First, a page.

Selecting & Growing Annuals

Gardening, Home & Family, Outdoors
on April 2, 2006

Because an annual plant completes its growing cycle—seed to flowers to seed—during the course of a single season, it must pack a lot of living into a short amount of time. Fortunately for gardeners, this built-in urgency helps these one-season plants grow easily and flower abundantly.

Annuals such as zinnias, sunflowers and nasturtiums can be planted from seed right in the garden or can be started from seed indoors for an earlier bloom. An even easier option is to buy annuals as plants from a local nursery.

Of course, choosing from among the hundreds of different plants can be difficult. Start by selecting the colors and flower styles that appeal to you. Then check to see if the plant prefers sun or shade. Also consider the plant’s ultimate height and form, deciding between tall, medium, short, trailing or climbing varieties. Some plants even have special virtues such as a delightful fragrance or fancy foliage.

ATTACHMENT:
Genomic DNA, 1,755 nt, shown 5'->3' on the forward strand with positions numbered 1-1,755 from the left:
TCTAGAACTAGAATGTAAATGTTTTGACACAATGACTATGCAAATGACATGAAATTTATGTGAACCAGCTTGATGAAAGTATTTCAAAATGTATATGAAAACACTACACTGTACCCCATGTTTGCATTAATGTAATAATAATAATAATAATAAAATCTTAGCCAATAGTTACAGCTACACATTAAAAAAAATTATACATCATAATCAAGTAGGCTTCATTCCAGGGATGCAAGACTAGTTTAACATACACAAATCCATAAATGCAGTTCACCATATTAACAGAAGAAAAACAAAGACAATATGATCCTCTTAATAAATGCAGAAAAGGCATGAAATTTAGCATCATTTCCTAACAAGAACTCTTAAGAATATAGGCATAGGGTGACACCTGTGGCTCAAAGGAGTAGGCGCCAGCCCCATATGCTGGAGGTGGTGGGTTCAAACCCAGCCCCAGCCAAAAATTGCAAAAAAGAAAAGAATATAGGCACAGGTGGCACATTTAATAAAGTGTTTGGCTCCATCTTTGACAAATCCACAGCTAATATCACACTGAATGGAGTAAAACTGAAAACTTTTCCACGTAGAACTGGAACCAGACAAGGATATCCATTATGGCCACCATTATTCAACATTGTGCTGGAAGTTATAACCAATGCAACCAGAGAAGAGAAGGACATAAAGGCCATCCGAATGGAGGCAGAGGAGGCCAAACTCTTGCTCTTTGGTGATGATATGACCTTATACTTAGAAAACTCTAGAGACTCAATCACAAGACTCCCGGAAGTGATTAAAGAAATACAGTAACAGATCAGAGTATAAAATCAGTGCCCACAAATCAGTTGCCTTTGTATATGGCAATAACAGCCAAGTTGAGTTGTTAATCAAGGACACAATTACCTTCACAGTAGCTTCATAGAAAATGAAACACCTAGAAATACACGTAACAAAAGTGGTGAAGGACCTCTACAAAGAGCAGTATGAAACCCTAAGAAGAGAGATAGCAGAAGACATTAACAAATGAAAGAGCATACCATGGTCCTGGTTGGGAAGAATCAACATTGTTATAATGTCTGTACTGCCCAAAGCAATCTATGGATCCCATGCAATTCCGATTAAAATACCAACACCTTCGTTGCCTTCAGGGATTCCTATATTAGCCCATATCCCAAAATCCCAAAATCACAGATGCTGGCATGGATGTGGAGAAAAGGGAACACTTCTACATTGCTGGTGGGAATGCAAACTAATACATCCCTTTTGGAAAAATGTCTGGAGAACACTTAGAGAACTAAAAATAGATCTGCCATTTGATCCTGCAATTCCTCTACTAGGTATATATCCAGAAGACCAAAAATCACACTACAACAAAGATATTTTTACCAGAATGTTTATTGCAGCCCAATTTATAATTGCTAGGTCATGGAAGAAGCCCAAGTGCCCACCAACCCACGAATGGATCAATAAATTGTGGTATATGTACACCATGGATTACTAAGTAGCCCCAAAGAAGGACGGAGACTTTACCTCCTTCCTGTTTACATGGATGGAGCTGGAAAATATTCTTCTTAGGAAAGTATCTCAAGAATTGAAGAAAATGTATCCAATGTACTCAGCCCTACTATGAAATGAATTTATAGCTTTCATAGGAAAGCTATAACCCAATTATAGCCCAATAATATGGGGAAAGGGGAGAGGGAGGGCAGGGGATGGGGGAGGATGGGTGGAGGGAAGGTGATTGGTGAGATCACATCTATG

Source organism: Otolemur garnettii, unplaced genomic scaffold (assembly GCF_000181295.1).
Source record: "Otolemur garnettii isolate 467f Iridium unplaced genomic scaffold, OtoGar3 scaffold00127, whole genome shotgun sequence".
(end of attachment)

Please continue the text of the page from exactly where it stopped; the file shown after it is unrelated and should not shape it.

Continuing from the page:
Once you’ve selected your plants, put them in the best soil possible. In the garden, most annuals prefer a light-textured, well-drained soil. If your soil is sandy or heavy clay, dig in some peat moss or compost to help retain moisture and allow roots to grow freely. If you’re planting in a pot or window box, don’t use garden soil. Instead purchase a quality growing mix that contains ground sphagnum moss and vermiculite or perlite.

Most annuals will flower and flourish until cold temperatures put an end to their display. To ensure healthy plants and a colorful show, be sure to pinch off or cut back spent blooms. This prevents plants from producing seeds and keeps them focused on flower production. Don’t forget to water regularly because if the soil dries out, plants get stressed and become more susceptible to disease and pest problems. If possible, apply water at the base of the plants and keep the foliage dry. And don’t forget to fertilize. In the garden, annuals require just one spring application of an all-purpose organic fertilizer. If you’re growing in containers, apply an organic-based water-soluble fertilizer every two weeks to keep your plants blooming at their best.

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